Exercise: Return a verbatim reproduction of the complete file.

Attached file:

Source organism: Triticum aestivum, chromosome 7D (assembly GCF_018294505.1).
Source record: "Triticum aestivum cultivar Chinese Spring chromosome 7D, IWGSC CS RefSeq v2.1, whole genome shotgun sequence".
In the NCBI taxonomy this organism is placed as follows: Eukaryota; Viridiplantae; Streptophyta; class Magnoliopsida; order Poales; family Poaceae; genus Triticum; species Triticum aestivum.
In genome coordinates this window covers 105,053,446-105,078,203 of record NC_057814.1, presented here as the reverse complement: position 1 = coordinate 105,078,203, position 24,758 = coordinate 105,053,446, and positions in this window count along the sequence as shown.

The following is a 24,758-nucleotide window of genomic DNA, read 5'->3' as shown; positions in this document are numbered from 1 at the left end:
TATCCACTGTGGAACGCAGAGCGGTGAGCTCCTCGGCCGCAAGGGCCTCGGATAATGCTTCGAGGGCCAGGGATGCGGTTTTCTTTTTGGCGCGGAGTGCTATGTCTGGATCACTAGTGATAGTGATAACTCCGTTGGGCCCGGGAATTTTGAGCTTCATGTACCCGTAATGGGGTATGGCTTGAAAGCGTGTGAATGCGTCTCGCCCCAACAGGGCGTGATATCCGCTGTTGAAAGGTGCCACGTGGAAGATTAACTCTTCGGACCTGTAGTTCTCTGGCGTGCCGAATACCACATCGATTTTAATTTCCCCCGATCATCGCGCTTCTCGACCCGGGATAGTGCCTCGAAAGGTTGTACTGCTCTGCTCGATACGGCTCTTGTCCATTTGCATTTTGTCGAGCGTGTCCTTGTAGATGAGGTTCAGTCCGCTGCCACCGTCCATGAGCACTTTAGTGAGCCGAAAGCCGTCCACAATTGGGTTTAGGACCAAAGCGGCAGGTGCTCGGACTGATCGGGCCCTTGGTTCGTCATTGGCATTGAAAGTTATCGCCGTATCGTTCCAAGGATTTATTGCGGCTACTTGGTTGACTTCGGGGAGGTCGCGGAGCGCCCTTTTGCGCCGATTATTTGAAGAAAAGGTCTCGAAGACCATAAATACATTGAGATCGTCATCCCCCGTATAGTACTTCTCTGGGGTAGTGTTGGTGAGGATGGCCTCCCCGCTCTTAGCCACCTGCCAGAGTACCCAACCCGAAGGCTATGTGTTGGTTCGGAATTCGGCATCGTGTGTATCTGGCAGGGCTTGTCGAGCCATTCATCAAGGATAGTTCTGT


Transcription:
Source organism: Triticum aestivum, chromosome 7D (assembly GCF_018294505.1).
Source record: "Triticum aestivum cultivar Chinese Spring chromosome 7D, IWGSC CS RefSeq v2.1, whole genome shotgun sequence".
In the NCBI taxonomy this organism is placed as follows: Eukaryota; Viridiplantae; Streptophyta; class Magnoliopsida; order Poales; family Poaceae; genus Triticum; species Triticum aestivum.
In genome coordinates this window covers 105,053,446-105,078,203 of record NC_057814.1, presented here as the reverse complement: position 1 = coordinate 105,078,203, position 24,758 = coordinate 105,053,446, and positions in this window count along the sequence as shown.

The following is a 24,758-nucleotide window of genomic DNA, read 5'->3' as shown; positions in this document are numbered from 1 at the left end:
TATCCACTGTGGAACGCAGAGCGGTGAGCTCCTCGGCCGCAAGGGCCTCGGATAATGCTTCGAGGGCCAGGGATGCGGTTTTCTTTTTGGCGCGGAGTGCTATGTCTGGATCACTAGTGATAGTGATAACTCCGTTGGGCCCGGGAATTTTGAGCTTCATGTACCCGTAATGGGGTATGGCTTGAAAGCGTGTGAATGCGTCTCGCCCCAACAGGGCGTGATATCCGCTGTTGAAAGGTGCCACGTGGAAGATTAACTCTTCGGACCTGTAGTTCTCTGGCGTGCCGAATACCACATCGATTTTAATTTCCCCCGATCATCGCGCTTCTCGACCCGGGATAGTGCCTCGAAAGGTTGTACTGCTCTGCTCGATACGGCTCTTGTCCATTTGCATTTTGTCGAGCGTGTCCTTGTAGATGAGGTTCAGTCCGCTGCCACCGTCCATGAGCACTTTAGTGAGCCGAAAGCCGTCCACAATTGGGTTTAGGACCAAAGCGGCAGGTGCTCGGACTGATCGGGCCCTTGGTTCGTCATTGGCATTGAAAGTTATCGCCGTATCGTTCCAAGGATTTATTGCGGCTACTTGGTTGACTTCGGGGAGGTCGCGGAGCGCCCTTTTGCGCCGATTATTTGAAGAAAAGGTCTCGAAGACCATAAATACATTGAGATCGTCATCCCCCGTATAGTACTTCTCTGGGGTAGTGTTGGTGAGGATGGCCTCCCCGCTCTTAGCCACCTGCCAGAGTACCCAACCCGAAGGCTATGTGTTGGTTCGGAATTCGGCATCGTGTGTATCTGGCAGGGCTTGTCGAGCCATTCATCAAGGATAGTTCTGT